Word Count: 1,078
Summary: At least Andy’s imbibed a lot of alcohol by the time he goes, “Hey----------” (The everlasting pause involves lots of pensive brow-wriggling.) “---------maybe we should practice.”
Author's Note: Sad fact: this has been in the works for weeks. It was born on the eve that the Spoiler of Joy was released. Writer's block is an unpleasant phenomenon, you guys!
At least Andy’s imbibed a lot of alcohol by the time he goes, “Hey----------” (The everlasting pause involves lots of pensive brow-wriggling.) “---------maybe we should practice.”
“Practice what?” Oscar asks. He has an odd feeling, make that a bad feeling about this, based upon the twin forces of a) what they were just talking about (Erin, and how she’s a girl, and she’s pretty, a pretty, pretty girl, a pretty nice girl with really shiny hair and cute shoes, and man, how do you not just totally dig her? It’s like impossible, right?? For the record, Oscar hasn’t been the dominant speaker in this conversation) and b) the fact that within the last few seconds, Andy’s gotten about a foot closer to him.
Andy looks to either side of them. (Michael is blabbering about nothing to nobody in his Sean Connery voice, which he stole from SNL Jeopardy. Ryan and Kelly are kissing. Or maybe wrestling. Oscar has given up on keeping track there.) Then Andy lowers his voice, sort of wavers on his barstool, rests one elbow on the bar, and is newly, unsettlingly near as he replies, “Makin’ outtttt.”
“What?” Oscar says. He’s quick to follow it up with, “No.”
“No, listen, listen,” Andy insists; in the process of waving his hands emphatically, he smacks Oscar in the shoulder, “dude. Hear me out.”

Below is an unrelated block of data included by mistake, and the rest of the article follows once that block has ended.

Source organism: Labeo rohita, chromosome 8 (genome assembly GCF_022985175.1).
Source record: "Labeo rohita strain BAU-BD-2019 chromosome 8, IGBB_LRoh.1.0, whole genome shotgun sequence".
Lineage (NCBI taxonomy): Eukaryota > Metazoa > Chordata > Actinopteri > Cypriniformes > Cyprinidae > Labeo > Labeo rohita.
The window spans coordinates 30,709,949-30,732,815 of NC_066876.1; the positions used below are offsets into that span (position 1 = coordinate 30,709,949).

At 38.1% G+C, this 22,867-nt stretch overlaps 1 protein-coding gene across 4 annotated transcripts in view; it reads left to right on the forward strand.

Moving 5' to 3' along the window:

“Should I ever be lucky enough to lock besos—”
“Labios,” Oscar mutters.
“—with the fair lady Hannon, I want to have these puppies—” He points at his mouth. “—house trained.”
“That is a terrible metaphor,” Oscar says. “Terrible.”
Andy ignores him. Maybe it’s better that way. “I think I might have gotten a little rusty while I was with Angela, since she would never really let me – near her –” His expression darkens and turns sad for a minute. It always surprises Oscar, how easy it is to feel truly bad for Andy. “—so, y’know. Gotta brush up on mah skiiiiiiiiiiills. And who better to help me than my number one—”
“Don’t say wingman,” Oscar advises. “This goes above and beyond the call of wingmen.”
“—and that way, since I know I can trust you, you can give me some feedback—”
“In what possible world could this be considered anything like a good idea?” Oscar mumbles. By this point, it’s mostly a matter of personal pride.
“—Ya know, you’re an accountant, you’re all thorough. And besides,” he finishes triumphantly, “it wouldn’t be weird for you, ‘cause you’re gay.”
“It would be weird for me, Andy,” Oscar says as gravely as he can. “It would be very … very … weird for me.”
“Oh, come on,” Andy says, totally undiscouraged. “I can do that thing where you unwrap a Starburst with your tongue. Yeah.” He wriggles his eyebrows. And grins.
Oscar doesn’t really know what to do.
“Here, wait, I’ll prove it.” Then he bellows, to their every coworker and the bar at large, “Anybody got any Starbursts??”